ALBANY -- After an ongoing legal battle between Palmyra Medical Center and Phoebe Putney Memorial Hospital, the hearing officer with the Certificate of Need (CON) Appeal Panel affirmed last month the original Department of Community Health decision to grant a CON to Palmyra to begin delivering babies.
The Hospital Authority of Albany-Dougherty County approved a motion Thursday to evaluate their options for appealing the decision that put Palmyra one step closer to providing obstetrical services.
"We are carefully considering how we are going to (address the officer's decision)," said Joel Wernick, president and CEO of Phoebe Putney Health System.
The case Wernick presented to the authority was twofold. He said there is no need for an additional outlet of services and that there are increased risks to patient safety.
"The number of babies projected to be born is not going to be changed in the next 10 to 15 years," he said. "If you were having a baby in Albany and something goes bump in the middle of the night, Phoebe (has the capability) to deal with that."
Dr. John Inman, a retired obstetrician and authority member, supported Wernick's case.
"We have all the space we need," he said. "So many complications with normal obstetrical patients come up so quickly."
Officials have 30 days in which to take action in modifying the decision. The motion, put forth by former Dougherty County Commissioner Lamar Reese, was approved with unanimous consent.
"We are confident we are going to prevail," Wernick added.
Palmyra's proposal to provide these services include developing a new women's center that will offer labor and delivery services, as well as basic inpatient care for new mothers and newborns without complications. The CON was filed in August 2008 and the Department of Community Health approved the hospital's application in January to provide Level One obstetrical services.
"We have been very encouraged by the outpouring of support for obstetrical services at Palmyra. The time has come for this community to move on and give people the opportunity to have choice," Palmyra CEO Mark Rader said in a statement e-mailed to The Herald Thursday. "Why should the people of Southwest Georgia not have the same degree of choice as the rest of the state when it comes to where they can birth their children?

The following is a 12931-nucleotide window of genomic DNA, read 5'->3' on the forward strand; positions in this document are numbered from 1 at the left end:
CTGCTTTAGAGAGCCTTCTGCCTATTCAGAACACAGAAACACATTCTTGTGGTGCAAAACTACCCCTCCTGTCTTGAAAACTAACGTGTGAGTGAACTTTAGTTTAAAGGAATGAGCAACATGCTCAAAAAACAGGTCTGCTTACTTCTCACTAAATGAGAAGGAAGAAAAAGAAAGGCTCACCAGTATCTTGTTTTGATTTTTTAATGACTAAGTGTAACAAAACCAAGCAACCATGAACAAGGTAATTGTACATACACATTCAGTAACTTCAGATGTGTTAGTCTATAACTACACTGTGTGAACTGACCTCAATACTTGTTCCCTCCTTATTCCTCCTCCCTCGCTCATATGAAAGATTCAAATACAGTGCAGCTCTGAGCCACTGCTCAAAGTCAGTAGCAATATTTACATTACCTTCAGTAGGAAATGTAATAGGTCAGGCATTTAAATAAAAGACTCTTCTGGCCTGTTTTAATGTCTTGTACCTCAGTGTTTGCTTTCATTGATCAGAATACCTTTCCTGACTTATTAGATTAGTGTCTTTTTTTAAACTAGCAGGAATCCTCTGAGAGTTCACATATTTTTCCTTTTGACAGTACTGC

"We believe our position is the right one and we will continue to fight on behalf of the people of Southwest Georgia who want a real choice when it comes to health care."
Wernick also updated the authority on the groundbreaking of Phoebe Sumter Medical Center, which was held Tuesday in Americus and featured former President Jimmy Carter as speaker.
"It was a treat to have the former president here," he said. "All the city and county officials there have more than bent over backward (to make the hospital happen). There is plenty of anticipation there; it is a very charming community."
Wernick also gave an update on the construction of the Willson Hospice House. The facility, which is being built adjacent to the Darton College campus, has an anticipated opening date of April or May of next year.
In other business, the authority re-elected their officers for a 2010 term. The chairman is Ralph Rosenberg, the vice chairman is Charles Lingle, the Rev. Eugene Sherman will be the the secretary/treasurer and Inman will remain the assistant secretary.